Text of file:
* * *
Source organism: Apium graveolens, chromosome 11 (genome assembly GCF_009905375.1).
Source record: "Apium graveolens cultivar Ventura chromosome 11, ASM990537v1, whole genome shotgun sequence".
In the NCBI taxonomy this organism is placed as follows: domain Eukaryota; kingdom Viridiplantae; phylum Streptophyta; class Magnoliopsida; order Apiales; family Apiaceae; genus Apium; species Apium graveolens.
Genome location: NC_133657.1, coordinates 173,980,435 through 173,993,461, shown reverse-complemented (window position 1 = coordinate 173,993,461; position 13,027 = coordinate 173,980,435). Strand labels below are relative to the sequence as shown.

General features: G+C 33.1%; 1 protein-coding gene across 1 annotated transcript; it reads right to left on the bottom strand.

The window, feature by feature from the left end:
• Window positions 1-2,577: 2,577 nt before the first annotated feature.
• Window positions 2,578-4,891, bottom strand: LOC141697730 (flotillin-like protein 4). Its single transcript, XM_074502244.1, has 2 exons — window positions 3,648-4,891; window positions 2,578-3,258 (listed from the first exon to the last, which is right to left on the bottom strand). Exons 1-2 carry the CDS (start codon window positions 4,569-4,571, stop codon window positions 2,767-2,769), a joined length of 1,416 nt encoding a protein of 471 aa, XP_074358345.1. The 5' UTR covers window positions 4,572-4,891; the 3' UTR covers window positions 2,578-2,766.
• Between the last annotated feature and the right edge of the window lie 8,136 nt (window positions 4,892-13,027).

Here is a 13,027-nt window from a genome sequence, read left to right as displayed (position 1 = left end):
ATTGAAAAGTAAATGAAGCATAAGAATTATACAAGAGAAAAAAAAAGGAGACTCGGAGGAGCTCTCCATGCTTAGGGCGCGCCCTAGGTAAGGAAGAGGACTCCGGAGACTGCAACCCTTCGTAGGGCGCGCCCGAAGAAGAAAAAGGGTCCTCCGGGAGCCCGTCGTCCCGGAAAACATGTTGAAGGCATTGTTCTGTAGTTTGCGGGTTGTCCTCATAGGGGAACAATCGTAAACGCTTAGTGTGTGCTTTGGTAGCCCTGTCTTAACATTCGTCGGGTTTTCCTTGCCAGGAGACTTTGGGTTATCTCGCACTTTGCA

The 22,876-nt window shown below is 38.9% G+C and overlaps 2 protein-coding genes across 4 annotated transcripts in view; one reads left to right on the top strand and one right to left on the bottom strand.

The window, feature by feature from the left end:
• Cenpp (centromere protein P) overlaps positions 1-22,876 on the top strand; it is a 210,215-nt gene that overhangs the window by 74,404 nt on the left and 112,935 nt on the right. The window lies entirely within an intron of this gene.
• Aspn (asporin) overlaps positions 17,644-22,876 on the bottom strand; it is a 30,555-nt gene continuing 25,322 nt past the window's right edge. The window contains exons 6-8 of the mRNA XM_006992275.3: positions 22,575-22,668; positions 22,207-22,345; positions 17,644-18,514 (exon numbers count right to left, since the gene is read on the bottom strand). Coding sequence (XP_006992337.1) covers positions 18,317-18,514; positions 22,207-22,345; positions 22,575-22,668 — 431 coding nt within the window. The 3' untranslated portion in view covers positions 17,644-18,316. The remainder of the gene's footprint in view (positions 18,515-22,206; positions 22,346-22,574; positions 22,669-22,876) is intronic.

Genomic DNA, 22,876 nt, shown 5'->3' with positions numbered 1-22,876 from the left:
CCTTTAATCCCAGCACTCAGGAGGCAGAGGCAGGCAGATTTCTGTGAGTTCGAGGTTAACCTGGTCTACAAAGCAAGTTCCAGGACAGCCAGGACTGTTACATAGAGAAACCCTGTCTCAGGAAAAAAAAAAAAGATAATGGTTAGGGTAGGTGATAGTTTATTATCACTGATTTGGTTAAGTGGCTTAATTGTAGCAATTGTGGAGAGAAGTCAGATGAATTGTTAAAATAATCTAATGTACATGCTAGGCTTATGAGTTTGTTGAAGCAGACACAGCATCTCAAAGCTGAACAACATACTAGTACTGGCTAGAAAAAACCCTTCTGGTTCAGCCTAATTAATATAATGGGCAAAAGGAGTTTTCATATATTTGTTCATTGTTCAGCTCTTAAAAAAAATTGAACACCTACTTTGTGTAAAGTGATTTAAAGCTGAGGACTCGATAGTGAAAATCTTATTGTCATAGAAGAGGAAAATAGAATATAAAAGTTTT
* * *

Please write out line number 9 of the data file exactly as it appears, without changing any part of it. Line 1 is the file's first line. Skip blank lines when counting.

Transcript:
• Between the last annotated feature and the right edge of the window lie 8,136 nt (window positions 4,892-13,027).